Tinder is making the headlines more often than usual this week — and not for good reasons.
If you’re questioning whether you should curb your use of the app for moral/ethical reasons (like me), but can’t seem to kick the habit (like me) — there’s a psychological reason for why. SoulPancake (the same people who brought us the breakdown of the Benjamin Franklin Effect) recently did a social experiment with singles and Tinder. They surveyed singles about their expectations for love and dating and collectively their romantic outlooks were not so great. They then asked the singles to download the app onto their phone and actively pursue matches for 15 minutes.
If you’ve been living under a rock — here’s how Tinder works. The app syncs to your Facebook profile, pulls in your name and age, you set a handful of photos and a description, and then potential matches are presented to you one-by-one, listing mutual friends and Facebook pages you’ve liked as you go along. Swipe right for “yes,” swipe left for “no,” and if you match, a window pops up for a conversation to begin. Easy enough, no? As far as online dating goes, it’s a cakewalk. An extremely addictive, sugar-coated, self-affirming one, apparently.
It’s Tinder’s ease that differentiates it from its competitors and makes it so addictive. As SoulPancake puts it, “It’s the game of love with the pressure taken out. It increases your odds of meeting someone, while lowering the stakes if you fail.”
For their experiment, SoulPancake asked their test subjects to actively pursue 10 users that they would actually go on a date with. If you’re not familiar with Tinder, you know this is not that hard of a task. Depending on how you set your distance and age parameters, swiping through your queue is a seemingly endless stream of possibilities. You don’t feel terribly guilty about swiping left on someone you don’t feel that gut instinct about, because you know there’s another right behind. Likewise, you feel less crushed when you don’t achieve a mutual like with a right swipe, because a new possibility is lurking behind every unrequited match.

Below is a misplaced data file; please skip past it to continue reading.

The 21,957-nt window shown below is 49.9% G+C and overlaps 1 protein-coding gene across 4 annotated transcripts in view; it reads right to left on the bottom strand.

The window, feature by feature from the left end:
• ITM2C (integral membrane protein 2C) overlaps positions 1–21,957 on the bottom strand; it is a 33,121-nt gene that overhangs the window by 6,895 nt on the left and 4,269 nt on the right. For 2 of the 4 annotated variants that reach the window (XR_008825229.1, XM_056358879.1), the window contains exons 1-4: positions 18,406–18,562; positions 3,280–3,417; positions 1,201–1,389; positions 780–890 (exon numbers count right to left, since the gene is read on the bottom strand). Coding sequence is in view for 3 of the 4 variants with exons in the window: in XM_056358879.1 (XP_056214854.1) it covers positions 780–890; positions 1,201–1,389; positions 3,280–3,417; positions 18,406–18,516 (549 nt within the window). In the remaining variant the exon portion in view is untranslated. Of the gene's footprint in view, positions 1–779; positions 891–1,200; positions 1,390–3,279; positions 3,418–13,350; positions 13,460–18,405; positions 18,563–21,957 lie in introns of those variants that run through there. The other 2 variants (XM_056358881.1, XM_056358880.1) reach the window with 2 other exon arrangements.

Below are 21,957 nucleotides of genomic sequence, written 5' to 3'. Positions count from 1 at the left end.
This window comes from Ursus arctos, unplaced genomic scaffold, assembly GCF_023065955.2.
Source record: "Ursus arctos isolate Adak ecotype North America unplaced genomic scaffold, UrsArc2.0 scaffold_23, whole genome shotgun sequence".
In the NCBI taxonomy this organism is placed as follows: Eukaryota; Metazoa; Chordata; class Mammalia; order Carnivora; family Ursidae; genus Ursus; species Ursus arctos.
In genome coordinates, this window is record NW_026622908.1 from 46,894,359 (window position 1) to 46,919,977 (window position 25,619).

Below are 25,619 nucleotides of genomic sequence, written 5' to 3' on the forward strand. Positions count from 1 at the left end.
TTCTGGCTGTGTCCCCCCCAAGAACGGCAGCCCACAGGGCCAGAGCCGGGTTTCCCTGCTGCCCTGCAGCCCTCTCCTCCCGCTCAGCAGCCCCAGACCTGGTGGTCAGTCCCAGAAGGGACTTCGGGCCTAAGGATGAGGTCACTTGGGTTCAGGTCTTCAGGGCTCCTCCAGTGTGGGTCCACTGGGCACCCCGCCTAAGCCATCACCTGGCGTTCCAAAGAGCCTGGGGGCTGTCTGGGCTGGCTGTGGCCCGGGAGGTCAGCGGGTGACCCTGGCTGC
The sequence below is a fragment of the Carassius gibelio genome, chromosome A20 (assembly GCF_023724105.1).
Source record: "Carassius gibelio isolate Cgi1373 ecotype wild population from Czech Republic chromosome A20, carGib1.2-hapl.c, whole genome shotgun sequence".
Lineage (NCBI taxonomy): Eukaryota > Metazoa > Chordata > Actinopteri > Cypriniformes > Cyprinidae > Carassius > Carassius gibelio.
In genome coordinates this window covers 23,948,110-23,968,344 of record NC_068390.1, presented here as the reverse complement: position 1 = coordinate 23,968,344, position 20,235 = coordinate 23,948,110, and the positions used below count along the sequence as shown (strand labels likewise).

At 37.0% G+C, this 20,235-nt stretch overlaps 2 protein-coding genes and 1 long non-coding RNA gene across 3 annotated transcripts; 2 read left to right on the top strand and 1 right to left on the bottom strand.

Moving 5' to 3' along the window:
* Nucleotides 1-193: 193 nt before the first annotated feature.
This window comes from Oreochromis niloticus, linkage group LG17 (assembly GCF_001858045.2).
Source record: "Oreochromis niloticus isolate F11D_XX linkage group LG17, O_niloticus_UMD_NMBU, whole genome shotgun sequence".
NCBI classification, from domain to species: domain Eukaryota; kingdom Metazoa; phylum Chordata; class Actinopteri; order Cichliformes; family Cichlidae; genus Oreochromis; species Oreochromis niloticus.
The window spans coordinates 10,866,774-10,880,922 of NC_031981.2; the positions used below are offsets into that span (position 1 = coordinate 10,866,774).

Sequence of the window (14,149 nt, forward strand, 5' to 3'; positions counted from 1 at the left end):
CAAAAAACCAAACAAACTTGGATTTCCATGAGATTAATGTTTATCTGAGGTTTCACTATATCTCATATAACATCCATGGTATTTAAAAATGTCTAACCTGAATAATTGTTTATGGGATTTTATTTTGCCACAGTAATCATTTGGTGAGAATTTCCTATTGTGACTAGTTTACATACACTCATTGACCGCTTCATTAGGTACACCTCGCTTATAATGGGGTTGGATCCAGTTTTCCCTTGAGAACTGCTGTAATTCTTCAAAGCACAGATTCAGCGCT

SoulPancake said their test subjects displayed an “average jump in romantic optimism of 12-percent, with an increase as high as 20-percent” when reevaluated following their Tinder tête-à-tête. They reasoned:
“When we gave them a goal of finding 10 people, we incentivised people with a reward system to be more open-minded about who they’d give a shot to by having more reasonable standards. Decades of extensive positive psychology research shows optimism is the key to building resilience, your ability to cope with problems and setbacks, which when you think about it, is a lot of what dating is. When there is a zillion other people with a flick of a finger, rejection doesn’t stink so much. The real benefit comes from just playing it for the game it is.”
In other words, the casual, noncommittal nature of Tinder puts that age-old phrase, “there are plenty of fish in the sea,” into a tangible context and reminds your brain that dating really is supposed to be for fun.
Does this mean you should run out and download Tinder to reaffirm that true love just may exist ... somewhere down this deep, deep rabbit hole of superficial swipes and app-based banter?
No. Not at all. Tinder isn’t perfect, and houses just as much less-than-desirable activity as any other interaction — including real life. However, it does shed some light on how we can improve our romantic outlook when we opt to look at dating from a less cut-and-dry standpoint and remember the double-edged (but hopeful) sword that you can really play, “onto the next one.” It might even turn out to be fun.